Effective doctor–patient communication is critical for disease management, especially when considering genetic information. We studied patient-provider communications after implementing a point-of-care pharmacogenomic results delivery system to understand whether pharmacogenomic results are discussed and whether medication recall is impacted. Outpatients undergoing preemptive pharmacogenomic testing (cases), non-genotyped controls, and study providers were surveyed from October 2012–May 2017. Patient responses were compared between visits where pharmacogenomic results guided prescribing versus visits where pharmacogenomics did not guide prescribing. Provider knowledge of pharmacogenomics, before and during study participation, was also analyzed. Both providers and case patients frequently reported discussions of genetic results after visits where pharmacogenomic information guided prescribing. Importantly, medication changes from visits where pharmacogenomics influenced prescribing were more often recalled than non-pharmacogenomic guided medication changes (OR = 3.3 [1.6–6.7], p = 0.001). Case patients who had separate visits where pharmacogenomics did and did not, respectively, influence prescribing more often remembered medication changes from visits where genomic-based guidance was used (OR = 3.4 [1.2–9.3], p = 0.02). Providers also displayed dramatic increases in personal genomic understanding through program participation (94% felt at least somewhat informed about pharmacogenomics post-participation, compared to 61% at baseline, p = 0.04). Using genomic information during prescribing increases patient-provider communications, patient medication recall, and provider understanding of genomics, important ancillary benefits to clinical use of pharmacogenomics.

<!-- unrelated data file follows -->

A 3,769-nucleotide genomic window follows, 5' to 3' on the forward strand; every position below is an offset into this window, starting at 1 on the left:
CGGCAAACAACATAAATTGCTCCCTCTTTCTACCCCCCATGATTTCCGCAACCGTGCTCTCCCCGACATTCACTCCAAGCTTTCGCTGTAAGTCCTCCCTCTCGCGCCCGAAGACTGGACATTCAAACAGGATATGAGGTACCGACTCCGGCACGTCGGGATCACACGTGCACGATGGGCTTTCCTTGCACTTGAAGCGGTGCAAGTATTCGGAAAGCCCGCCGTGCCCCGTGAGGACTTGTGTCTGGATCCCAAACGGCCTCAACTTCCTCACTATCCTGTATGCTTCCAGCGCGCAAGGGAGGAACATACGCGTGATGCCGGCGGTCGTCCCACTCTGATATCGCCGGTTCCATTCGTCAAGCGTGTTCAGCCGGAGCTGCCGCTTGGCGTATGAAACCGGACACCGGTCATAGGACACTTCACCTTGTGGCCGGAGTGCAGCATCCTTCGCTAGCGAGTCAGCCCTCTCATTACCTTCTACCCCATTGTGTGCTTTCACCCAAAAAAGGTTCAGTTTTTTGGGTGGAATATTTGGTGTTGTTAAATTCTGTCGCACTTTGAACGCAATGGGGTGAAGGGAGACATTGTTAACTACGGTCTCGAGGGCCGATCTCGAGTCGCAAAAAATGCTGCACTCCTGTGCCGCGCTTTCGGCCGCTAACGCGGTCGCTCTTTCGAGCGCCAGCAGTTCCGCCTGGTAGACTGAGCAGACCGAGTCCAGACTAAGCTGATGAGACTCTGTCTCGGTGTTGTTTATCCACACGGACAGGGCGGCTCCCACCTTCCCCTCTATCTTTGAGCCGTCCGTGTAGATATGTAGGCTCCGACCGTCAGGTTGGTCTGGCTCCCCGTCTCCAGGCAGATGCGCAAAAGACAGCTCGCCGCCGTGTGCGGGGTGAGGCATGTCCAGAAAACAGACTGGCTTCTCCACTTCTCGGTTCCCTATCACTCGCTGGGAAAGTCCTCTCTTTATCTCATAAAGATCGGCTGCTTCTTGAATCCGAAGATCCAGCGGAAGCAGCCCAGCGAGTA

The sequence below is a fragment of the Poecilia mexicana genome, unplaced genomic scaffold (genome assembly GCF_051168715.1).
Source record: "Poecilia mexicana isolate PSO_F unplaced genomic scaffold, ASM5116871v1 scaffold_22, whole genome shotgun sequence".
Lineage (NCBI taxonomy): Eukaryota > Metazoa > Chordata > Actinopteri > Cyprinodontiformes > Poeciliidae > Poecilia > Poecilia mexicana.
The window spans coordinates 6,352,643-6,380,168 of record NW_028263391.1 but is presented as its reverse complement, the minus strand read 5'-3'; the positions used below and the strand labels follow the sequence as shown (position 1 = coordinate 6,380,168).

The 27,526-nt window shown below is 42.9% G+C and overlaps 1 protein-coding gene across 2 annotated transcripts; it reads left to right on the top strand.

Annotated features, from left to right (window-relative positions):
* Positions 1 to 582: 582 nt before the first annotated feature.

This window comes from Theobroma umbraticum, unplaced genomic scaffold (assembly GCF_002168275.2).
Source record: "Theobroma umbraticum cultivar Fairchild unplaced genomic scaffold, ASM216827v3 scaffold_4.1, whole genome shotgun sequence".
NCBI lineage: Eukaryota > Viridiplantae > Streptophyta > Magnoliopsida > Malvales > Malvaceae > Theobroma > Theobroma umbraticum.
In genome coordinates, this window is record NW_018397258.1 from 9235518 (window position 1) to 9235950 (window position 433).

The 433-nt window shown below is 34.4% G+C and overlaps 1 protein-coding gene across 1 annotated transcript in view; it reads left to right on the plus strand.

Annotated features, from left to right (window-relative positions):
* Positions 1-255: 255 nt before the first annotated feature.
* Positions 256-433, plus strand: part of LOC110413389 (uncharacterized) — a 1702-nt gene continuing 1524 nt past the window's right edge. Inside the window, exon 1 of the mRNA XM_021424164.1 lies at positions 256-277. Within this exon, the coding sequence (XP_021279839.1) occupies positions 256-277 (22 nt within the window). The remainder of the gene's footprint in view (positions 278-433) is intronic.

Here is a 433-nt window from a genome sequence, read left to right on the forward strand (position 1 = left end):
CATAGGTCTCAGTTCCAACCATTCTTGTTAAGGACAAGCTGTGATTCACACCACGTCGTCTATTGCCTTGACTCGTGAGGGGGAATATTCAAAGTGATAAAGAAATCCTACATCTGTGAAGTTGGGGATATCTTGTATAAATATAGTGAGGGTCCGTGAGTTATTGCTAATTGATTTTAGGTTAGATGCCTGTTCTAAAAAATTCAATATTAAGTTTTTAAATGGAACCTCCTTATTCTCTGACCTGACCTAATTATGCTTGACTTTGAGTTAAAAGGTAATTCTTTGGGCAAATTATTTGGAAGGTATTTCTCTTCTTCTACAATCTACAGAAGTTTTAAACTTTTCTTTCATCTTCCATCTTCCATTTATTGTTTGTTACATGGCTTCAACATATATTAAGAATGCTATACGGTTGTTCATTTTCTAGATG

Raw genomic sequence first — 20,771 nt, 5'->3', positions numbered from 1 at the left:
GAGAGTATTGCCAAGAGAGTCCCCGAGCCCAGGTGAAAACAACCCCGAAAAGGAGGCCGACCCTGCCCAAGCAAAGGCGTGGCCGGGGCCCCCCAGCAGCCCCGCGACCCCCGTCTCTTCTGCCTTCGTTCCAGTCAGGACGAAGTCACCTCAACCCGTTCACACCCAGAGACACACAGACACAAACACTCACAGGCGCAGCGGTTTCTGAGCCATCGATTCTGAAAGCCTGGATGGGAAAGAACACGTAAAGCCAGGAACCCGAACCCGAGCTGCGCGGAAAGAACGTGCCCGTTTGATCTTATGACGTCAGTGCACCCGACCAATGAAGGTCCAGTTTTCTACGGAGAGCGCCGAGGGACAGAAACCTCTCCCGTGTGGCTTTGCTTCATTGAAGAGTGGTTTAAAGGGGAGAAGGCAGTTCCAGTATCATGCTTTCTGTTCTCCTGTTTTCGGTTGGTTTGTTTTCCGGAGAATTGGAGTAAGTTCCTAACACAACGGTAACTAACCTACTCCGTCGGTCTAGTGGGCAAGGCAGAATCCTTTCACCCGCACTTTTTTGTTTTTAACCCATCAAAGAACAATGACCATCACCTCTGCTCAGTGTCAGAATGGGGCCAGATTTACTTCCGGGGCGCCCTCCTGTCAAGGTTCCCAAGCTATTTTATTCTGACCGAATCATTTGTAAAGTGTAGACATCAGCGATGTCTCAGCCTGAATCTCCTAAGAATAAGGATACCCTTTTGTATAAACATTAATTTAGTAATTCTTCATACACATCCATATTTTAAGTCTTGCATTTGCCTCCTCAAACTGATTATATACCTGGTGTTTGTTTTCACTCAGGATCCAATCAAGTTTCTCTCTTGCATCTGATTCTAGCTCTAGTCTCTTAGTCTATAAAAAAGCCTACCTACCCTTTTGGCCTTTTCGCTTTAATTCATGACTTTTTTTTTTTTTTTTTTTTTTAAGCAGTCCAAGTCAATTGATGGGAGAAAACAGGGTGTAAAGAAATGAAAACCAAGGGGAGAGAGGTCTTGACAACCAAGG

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Author information

Author notes

    • Yasmin Sacro

    Present address: University of Colorado/Denver Health, Denver, CO, USA

    • William R. Harper

    Present address: Northwestern University, Chicago, IL, USA


  1. Center for Personalized Therapeutics, The University of Chicago, Chicago, IL, USA

    • Brittany A. Borden
    • , Keith Danahey
    • , Paige Galecki
    • , Mark Siegler
    • , Matthew J. Sorrentino
    • , Yasmin Sacro
    • , Andrew M. Davis
    • , David T. Rubin
    • , Kristen Lipstreuer
    • , Tamar S. Polonsky
    • , Rita Nanda
    • , William R. Harper
    • , Jay L. Koyner
    • , Deborah L. Burnet
    • , Walter M. Stadler
    • , Robert T. Kavitt
    • , Mark J. Ratain
    •  & Peter H. O’Donnell
  2. Department of Health Sciences, The University of Chicago, Chicago, IL, USA

    • Sang Mee Lee
  3. Center for Research Informatics, The University of Chicago, Chicago, IL, USA

    • Keith Danahey
  4. Department of Medicine, The University of Chicago, Chicago, IL, USA

    • Linda Patrick-Miller
    • , Mark Siegler
    • , Matthew J. Sorrentino
    • , Yasmin Sacro
    • , Andrew M. Davis
    • , David T. Rubin
    • , Kristen Lipstreuer
    • , Tamar S. Polonsky
    • , Rita Nanda
    • , William R. Harper
    • , Jay L. Koyner
    • , Deborah L. Burnet
    • , Walter M. Stadler
    • , Robert T. Kavitt
    • , David O. Meltzer
    • , Mark J. Ratain
    •  & Peter H. O’Donnell
  5. MacLean Center for Clinical Medical Ethics, The University of Chicago, Chicago, IL, USA

    • Mark Siegler
  6. Committee on Clinical Pharmacology and Pharmacogenomics, The University of Chicago, Chicago, IL, USA

    • Mark Siegler
    • , Mark J. Ratain
    •  & Peter H. O’Donnell
  7. The Center for Health and the Social Sciences, The University of Chicago, Chicago, IL, USA

    • David O. Meltzer


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Conflict of interest

KD, MJR, and PHO are named as co-inventors on a pending patent application for the Genomic Prescribing System. MJR is a co-inventor holding patents related to pharmacogenetic diagnostics and receives royalties related to UGT1A1 genotyping, although no royalties were received from the genotyping performed in this study. MJR work has been funded by the NIH, The Conquer Cancer Foundation of the American Society for Clinical Oncology, and The William F. O'Connor Foundation. PHO work has been funded by the NIH, The University of Chicago Comprehensive Cancer Center, The University of Chicago Bucksbaum Institute for Clinical Excellence, and the Central Society for Clinical and Translational Research. The remaining authors declare that they have no conflict of interest.

Corresponding author

Correspondence to Peter H. O’Donnell.

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